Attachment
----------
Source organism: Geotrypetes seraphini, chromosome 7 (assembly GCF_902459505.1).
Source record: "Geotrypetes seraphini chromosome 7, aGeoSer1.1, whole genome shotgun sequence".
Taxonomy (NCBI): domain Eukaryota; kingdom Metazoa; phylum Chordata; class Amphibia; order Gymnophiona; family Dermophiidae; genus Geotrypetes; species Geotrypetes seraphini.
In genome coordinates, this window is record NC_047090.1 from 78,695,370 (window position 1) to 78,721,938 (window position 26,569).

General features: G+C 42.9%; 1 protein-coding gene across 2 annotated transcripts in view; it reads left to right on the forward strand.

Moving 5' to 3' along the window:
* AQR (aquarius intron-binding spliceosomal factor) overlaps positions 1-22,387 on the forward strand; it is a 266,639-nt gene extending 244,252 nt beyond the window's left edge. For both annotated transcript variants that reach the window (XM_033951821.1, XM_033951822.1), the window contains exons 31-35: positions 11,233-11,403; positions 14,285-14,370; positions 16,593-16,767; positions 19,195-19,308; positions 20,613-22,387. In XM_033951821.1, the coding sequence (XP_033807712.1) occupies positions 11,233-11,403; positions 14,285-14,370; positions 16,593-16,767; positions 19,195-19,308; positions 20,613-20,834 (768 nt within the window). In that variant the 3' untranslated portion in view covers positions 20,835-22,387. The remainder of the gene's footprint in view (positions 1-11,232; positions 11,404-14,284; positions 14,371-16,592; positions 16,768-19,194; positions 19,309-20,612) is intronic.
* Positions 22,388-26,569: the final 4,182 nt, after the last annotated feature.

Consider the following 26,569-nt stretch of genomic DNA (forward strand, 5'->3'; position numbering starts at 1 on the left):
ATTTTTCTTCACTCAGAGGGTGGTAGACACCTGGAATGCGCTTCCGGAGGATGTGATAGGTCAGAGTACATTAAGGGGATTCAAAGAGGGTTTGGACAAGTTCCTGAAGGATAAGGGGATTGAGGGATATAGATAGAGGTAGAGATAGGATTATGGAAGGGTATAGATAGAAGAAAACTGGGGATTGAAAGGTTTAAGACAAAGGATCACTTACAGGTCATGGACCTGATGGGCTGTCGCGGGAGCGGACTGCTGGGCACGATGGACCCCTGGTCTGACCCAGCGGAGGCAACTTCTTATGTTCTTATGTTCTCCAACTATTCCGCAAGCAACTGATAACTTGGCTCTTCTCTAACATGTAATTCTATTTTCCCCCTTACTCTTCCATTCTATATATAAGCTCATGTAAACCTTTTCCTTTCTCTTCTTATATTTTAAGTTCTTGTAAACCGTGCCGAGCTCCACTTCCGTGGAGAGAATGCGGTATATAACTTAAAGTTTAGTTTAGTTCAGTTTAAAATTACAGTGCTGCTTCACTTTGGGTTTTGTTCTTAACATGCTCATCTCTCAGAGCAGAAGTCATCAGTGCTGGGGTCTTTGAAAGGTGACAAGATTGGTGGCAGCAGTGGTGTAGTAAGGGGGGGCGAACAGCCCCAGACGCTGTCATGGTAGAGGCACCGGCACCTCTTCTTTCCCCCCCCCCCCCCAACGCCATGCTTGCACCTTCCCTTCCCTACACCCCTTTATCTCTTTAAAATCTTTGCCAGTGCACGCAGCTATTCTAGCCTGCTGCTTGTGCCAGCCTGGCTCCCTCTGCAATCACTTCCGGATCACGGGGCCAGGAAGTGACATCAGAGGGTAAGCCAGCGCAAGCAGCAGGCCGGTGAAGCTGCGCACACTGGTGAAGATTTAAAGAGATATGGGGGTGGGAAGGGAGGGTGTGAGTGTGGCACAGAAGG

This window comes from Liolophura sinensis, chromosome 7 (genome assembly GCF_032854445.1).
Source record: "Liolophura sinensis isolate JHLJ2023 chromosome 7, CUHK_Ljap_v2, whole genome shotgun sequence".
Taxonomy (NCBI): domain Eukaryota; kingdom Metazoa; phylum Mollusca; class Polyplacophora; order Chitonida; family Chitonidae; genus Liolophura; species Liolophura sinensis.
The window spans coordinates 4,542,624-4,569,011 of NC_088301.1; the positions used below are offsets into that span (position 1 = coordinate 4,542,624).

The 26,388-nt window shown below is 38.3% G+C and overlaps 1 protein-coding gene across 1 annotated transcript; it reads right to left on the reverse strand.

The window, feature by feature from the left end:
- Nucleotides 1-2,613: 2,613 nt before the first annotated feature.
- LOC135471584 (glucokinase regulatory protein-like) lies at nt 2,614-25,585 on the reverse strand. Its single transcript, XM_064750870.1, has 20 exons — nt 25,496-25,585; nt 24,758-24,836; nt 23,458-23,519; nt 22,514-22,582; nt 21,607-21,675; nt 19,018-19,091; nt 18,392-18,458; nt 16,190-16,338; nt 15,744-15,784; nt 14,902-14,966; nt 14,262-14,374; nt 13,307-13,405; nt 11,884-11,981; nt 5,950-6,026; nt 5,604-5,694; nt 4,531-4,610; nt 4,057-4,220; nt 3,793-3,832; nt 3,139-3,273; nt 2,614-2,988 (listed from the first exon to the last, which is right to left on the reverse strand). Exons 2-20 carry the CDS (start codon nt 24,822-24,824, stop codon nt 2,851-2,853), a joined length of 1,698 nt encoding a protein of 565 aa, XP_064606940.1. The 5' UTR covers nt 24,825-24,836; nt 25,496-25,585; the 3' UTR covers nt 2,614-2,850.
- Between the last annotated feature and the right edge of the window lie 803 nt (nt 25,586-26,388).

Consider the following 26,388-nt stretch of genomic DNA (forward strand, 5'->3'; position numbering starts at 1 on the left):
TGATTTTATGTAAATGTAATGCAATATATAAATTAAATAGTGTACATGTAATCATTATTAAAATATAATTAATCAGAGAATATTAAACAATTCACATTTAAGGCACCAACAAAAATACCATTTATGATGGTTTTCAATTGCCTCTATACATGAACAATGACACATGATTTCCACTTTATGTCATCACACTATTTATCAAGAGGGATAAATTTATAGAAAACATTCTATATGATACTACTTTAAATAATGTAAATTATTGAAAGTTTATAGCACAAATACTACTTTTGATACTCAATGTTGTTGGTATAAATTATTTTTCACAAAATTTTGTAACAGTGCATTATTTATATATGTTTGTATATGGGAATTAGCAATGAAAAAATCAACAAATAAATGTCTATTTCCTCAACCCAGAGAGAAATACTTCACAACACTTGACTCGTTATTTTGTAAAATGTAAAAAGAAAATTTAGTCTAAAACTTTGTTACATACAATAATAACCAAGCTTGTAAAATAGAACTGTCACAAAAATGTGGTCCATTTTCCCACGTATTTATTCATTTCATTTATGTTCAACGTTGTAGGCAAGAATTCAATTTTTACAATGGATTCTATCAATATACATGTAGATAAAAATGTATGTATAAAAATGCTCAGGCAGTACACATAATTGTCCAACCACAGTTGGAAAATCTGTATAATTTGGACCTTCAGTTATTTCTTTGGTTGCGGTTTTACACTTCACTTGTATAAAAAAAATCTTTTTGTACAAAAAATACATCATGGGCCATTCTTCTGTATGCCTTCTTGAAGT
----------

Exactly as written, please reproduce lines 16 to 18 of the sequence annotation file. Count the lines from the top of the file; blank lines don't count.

The window, feature by feature from the left end:
- Nucleotides 1-2,613: 2,613 nt before the first annotated feature.
- LOC135471584 (glucokinase regulatory protein-like) lies at nt 2,614-25,585 on the reverse strand. Its single transcript, XM_064750870.1, has 20 exons — nt 25,496-25,585; nt 24,758-24,836; nt 23,458-23,519; nt 22,514-22,582; nt 21,607-21,675; nt 19,018-19,091; nt 18,392-18,458; nt 16,190-16,338; nt 15,744-15,784; nt 14,902-14,966; nt 14,262-14,374; nt 13,307-13,405; nt 11,884-11,981; nt 5,950-6,026; nt 5,604-5,694; nt 4,531-4,610; nt 4,057-4,220; nt 3,793-3,832; nt 3,139-3,273; nt 2,614-2,988 (listed from the first exon to the last, which is right to left on the reverse strand). Exons 2-20 carry the CDS (start codon nt 24,822-24,824, stop codon nt 2,851-2,853), a joined length of 1,698 nt encoding a protein of 565 aa, XP_064606940.1. The 5' UTR covers nt 24,825-24,836; nt 25,496-25,585; the 3' UTR covers nt 2,614-2,850.